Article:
Governance and Nationbuilding
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Governance and Nationbuilding

The Failure of International Intervention

Kate Jenkins and William Plowden

Governance and Nationbuilding describes how aid donors have attempted to improve the performance of government in developing countries and countries in crisis. Kate Jenkins and William Plowden review the widespread lack of success, tracing the history of international government intervention, the roles of donors and recipient countries, the ways in which expert advice and support have been provided, and the donors’ own evaluation of their work.
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Chapter 8: The Constraints on Reform

Kate Jenkins and William Plowden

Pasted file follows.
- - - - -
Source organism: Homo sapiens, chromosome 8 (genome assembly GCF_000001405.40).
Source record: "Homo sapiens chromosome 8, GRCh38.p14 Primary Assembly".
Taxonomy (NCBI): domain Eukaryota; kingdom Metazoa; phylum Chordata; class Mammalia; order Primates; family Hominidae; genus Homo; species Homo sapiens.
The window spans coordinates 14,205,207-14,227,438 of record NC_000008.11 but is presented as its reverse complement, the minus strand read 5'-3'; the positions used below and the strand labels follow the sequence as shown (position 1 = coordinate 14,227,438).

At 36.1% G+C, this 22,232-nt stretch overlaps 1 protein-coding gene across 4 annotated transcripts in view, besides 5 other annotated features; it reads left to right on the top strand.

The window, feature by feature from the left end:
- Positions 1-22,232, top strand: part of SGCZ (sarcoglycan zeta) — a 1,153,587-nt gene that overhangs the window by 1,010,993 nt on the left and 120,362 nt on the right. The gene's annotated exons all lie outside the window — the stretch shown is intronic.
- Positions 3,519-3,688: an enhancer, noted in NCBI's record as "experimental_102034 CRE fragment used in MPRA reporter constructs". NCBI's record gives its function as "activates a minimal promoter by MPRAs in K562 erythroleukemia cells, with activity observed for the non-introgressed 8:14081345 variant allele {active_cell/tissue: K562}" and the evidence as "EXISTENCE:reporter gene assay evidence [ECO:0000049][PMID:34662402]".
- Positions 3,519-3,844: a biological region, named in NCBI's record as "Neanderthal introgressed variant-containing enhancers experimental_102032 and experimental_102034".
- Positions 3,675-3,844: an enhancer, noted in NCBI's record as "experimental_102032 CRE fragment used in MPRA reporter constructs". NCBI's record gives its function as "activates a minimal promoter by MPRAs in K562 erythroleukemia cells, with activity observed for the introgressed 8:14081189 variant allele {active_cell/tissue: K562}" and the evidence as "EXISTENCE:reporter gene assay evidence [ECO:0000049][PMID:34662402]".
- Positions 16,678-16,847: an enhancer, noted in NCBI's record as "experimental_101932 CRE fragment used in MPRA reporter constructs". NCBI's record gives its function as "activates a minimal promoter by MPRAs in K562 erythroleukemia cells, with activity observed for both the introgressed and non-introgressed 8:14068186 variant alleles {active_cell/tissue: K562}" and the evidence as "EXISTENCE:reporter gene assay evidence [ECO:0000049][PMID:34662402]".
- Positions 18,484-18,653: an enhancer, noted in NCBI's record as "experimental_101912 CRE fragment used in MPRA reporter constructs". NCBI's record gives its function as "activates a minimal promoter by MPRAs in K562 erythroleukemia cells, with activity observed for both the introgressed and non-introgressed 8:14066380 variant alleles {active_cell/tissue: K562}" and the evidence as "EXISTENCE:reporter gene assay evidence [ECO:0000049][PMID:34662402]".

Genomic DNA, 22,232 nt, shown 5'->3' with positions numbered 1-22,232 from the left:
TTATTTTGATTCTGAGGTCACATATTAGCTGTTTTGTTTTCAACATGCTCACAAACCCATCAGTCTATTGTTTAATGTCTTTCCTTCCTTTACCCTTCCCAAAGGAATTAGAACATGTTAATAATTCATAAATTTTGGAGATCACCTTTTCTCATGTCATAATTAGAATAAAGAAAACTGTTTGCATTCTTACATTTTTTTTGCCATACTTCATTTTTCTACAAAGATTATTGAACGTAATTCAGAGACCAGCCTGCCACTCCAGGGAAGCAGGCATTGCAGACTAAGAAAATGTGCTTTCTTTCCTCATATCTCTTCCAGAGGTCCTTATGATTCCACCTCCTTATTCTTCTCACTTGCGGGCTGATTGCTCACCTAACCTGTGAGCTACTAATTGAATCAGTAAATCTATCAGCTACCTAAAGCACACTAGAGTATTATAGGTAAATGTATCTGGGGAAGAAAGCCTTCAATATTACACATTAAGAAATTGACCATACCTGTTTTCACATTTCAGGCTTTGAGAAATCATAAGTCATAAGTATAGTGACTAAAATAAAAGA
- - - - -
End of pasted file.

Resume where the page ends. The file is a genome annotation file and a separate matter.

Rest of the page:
The full significance of the contexts in which governance and public sector reform must operate, and the intrinsic complexity and difficulty of the processes, are not well understood by many of those involved. Part of what needs analysis and understanding is the relationships between organizations and their context. It is not a new discovery that how organizations work, and how people behave in organizational settings, are powerfully affected by the cultures both of the organizations themselves and of the wider social context in which the organizations are set. This is all the more important when the organizations being subjected to change are part of the government sub-system. Governments have great influence on the distribution of all kinds of resources within a society. As a result, in most societies positions in government have been sought after either because they are valued for themselves or because they can improve their holders’ access to resources of one kind or another including, in particular, money and power or influence. Changes which affect the ability of some individuals or groups to acquire positions in government, or to use those positions as they think best, will almost certainly be resisted by those who believe that they will lose from the changes. RESISTANCE TO REFORM A study of reforms in South-East Asia notes that to the extent that the civil service system in some Asian countries is built upon institutionalized patterns of patronage and corruption, coupled with low pay and undue discretion in levying charges and finding...

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